Bringing the Past Alive in the Present through Augmented Reality
October 8, 2013

Bringing the Past Alive in the Present through Augmented Reality

The RAF Museum In England is using cutting-edge digital technology to share its newly acquired exhibit – the Dornier Do 17 bomber - with the world.

Using a specially developed augmented reality app called Apparition: Dornier17, a full-scale, 3D vision of the aircraft will be visible in situ at various locations around the world.

In 2008, the remains of an intact Dornier Do 17 were discovered on the seabed of Goodwin Sands, three miles off the coast of England. This was a discovery of international importance, as this aircraft, which was shot down on August 26, 1940, is the world's only surviving Dornier Do 17. With the aid of the National Heritage Memorial Fund and a number of other sponsors, including, the Dornier Do 17 was successfully lifted from Goodwin Sands in front of a live international TV audience June 10, 2013 before being transferred to the Dornier Interpretation Zone at Cosford. 

A grant of £75,000 for exhibition development from Wargaming has allowed the Museum to work with the RedLoop Design and Innovation Centre to develop a brand-new method of exhibiting Museum artifacts. The creation of the " Interpretation Zone" has been funded by Wargaming, a global game publisher and developer.

From October 16, 2013, visitors to the Museum sites at London and Cosford will be able to see a fully restored, 3D, full-scale, augmented reality Dornier. Visitors will be able to view this through their smart phones via the Apparition: Dornier17 app.

Apparition: Dornier17 will be able for free download from the Apple App store from October 16 and soon after will be available on Android.

Furthermore, the Museum has also tied in with organizations across the globe including; Museo del Aire Madrid Spain, Warsaw Museum of Polish Military Technics Poland, War Museum Overloon The Netherlands. Great Horwood C of E Combined School England, Canada Aviation and Space Museum, The Air Force Museum of New Zealand Museum plus the Pima Air & Space Museum/Arizona Aerospace Foundation to celebrate the launch of the exhibition. Visitors to those Museums will also be able to see the augmented reality Dornier's through their smart phones, hovering in situ.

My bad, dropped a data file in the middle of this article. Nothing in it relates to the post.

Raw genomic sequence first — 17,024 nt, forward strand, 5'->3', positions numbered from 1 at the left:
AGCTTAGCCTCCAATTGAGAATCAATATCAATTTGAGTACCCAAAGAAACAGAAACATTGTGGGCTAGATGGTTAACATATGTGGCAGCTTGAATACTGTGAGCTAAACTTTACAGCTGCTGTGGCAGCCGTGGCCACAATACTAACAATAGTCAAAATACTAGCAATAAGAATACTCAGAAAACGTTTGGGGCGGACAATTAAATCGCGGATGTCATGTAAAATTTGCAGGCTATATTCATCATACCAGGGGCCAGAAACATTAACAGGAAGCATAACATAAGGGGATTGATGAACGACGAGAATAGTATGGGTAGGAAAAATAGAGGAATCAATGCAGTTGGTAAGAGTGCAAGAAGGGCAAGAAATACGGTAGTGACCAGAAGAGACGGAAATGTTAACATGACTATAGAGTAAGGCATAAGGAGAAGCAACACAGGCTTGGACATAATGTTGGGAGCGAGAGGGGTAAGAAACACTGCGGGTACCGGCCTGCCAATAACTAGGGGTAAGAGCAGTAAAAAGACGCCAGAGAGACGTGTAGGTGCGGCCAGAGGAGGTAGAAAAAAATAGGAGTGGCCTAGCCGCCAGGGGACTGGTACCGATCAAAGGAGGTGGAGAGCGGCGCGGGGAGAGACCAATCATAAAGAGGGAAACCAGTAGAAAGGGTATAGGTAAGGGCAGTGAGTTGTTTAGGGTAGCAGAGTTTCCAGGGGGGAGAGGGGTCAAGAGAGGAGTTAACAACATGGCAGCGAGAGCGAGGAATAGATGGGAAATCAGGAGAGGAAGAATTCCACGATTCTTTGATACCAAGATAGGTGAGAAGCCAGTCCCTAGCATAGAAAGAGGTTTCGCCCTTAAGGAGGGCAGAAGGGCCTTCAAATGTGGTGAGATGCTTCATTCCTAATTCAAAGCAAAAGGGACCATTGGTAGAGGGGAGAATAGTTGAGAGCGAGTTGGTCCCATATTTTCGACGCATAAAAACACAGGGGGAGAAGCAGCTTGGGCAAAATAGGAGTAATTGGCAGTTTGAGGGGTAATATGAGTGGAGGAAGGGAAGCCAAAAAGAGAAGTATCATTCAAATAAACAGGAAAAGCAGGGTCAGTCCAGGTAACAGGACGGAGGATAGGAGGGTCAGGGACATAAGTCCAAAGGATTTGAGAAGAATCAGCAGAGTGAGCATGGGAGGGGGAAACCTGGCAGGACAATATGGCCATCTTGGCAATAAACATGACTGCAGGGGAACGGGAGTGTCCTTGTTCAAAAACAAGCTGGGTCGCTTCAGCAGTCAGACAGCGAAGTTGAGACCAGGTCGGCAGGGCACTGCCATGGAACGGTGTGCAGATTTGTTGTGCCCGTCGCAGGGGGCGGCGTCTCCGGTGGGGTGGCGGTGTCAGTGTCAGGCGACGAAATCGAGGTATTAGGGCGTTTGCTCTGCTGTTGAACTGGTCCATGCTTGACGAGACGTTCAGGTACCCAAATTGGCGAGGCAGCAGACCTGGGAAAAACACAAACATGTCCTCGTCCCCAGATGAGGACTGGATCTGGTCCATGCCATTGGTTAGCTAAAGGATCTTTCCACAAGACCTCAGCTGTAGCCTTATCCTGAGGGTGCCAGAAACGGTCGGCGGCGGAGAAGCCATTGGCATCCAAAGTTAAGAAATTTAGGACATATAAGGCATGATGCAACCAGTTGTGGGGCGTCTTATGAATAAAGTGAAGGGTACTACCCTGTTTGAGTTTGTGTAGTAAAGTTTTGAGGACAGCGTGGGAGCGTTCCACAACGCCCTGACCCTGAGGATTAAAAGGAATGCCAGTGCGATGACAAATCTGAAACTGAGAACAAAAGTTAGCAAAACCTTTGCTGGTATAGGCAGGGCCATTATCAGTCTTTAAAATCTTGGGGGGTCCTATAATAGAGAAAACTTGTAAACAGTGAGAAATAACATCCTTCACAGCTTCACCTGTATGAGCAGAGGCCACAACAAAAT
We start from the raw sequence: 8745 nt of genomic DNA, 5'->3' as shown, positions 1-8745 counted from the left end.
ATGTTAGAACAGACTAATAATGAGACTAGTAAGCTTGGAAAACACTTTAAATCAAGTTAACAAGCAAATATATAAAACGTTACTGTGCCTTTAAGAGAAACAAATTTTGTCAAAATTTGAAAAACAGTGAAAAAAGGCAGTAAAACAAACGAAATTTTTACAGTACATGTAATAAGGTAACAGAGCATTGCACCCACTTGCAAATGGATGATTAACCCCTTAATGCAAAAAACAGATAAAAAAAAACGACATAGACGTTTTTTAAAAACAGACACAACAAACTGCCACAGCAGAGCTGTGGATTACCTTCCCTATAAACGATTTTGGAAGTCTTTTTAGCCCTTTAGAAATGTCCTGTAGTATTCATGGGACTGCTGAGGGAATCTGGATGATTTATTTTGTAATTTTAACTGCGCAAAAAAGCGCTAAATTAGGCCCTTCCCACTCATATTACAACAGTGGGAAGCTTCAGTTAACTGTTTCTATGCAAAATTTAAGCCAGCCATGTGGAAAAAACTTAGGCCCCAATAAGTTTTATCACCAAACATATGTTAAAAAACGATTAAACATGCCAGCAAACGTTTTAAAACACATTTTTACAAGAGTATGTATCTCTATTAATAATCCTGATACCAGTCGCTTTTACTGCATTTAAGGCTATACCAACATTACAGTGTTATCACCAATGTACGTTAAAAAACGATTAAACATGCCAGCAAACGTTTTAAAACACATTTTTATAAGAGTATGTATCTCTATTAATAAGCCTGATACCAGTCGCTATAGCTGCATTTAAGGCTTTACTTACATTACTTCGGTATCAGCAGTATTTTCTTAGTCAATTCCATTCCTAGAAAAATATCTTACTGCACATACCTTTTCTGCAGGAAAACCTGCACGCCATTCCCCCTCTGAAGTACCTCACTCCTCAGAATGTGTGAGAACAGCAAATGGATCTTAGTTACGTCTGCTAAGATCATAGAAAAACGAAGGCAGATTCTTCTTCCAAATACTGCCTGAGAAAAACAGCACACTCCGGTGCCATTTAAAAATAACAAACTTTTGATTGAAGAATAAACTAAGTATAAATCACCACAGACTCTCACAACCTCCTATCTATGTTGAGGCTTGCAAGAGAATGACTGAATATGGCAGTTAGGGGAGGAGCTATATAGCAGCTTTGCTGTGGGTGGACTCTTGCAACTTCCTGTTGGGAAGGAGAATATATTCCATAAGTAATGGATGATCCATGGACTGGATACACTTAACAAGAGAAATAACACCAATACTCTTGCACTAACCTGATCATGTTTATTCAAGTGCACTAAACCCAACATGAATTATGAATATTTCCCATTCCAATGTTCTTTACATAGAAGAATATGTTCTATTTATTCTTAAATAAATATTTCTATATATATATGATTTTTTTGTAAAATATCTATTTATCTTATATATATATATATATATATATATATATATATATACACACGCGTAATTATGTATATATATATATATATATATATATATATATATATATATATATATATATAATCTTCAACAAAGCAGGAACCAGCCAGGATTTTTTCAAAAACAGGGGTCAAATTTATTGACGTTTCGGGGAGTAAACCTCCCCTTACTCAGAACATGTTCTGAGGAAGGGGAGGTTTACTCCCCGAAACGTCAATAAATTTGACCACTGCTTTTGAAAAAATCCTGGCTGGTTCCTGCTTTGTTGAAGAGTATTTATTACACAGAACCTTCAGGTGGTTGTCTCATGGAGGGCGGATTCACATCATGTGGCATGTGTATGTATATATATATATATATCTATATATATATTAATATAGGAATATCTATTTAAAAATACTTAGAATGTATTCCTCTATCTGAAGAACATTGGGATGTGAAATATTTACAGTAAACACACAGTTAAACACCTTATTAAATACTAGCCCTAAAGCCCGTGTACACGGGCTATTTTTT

"Wargaming is delighted to be working with the RAF museum and its partners to develop an augmented reality application to bring history alive, and allow users to view the Dornier 17 bomber from locations around the world" said, Tracy Spaight, Director of Special Projects, Wargaming. "One of the challenges museums face is how to reach a younger generation, a demographic that author Mark Prensky called 'digital natives'. Young people are used to interacting with content in ways that museums are only just beginning to explore. is pushing the envelope to create interactive experiences that will help enrich our historical understanding and bring a new generation to museums."

Royal Air Force Museum Director General Peter Dye says: "This heralds a new era of exhibition display and what Museums can achieve. For the first time ever the same 3D exhibit is visible in defined physical sites around the world."

RedLoop Director Dr Andy Bardill adds: "We are now living in the science fiction future, described by William Gibson, where we can create virtual 3D objects that people can look at, walk around and explore in physical spaces or in their own home using commonly available smartphones and tablets. We have used this technology to bring the Dornier17 back to life and it clearly has immense potential for augmenting museum collections."

The purpose of the Royal Air Force Museum is to tell the story of the Royal Air Force through its people and collections.he Museum occupies two public sites at Colindale in North London, and Cosford in Shropshire, West Midlands. Each site offers a unique experience for the visitor and the exhibits complement each other. At each site you will find a world-class collection and display of aircraft, integrated with special exhibitions, films, interactives, artwork, engines, missiles, photographs, medals and uniforms plus research and education facilities, enabling the Museum to take an innovative approach to telling the RAF's story whilst keeping with tradition.

This is just the beginning of a project that has developed new conservation techniques and new technologies to share with the visitors at Cosford, London and on-line the powerful and poignant story of the Dornier Do17, the RAF, the people of Britain, and the early days of World War Two.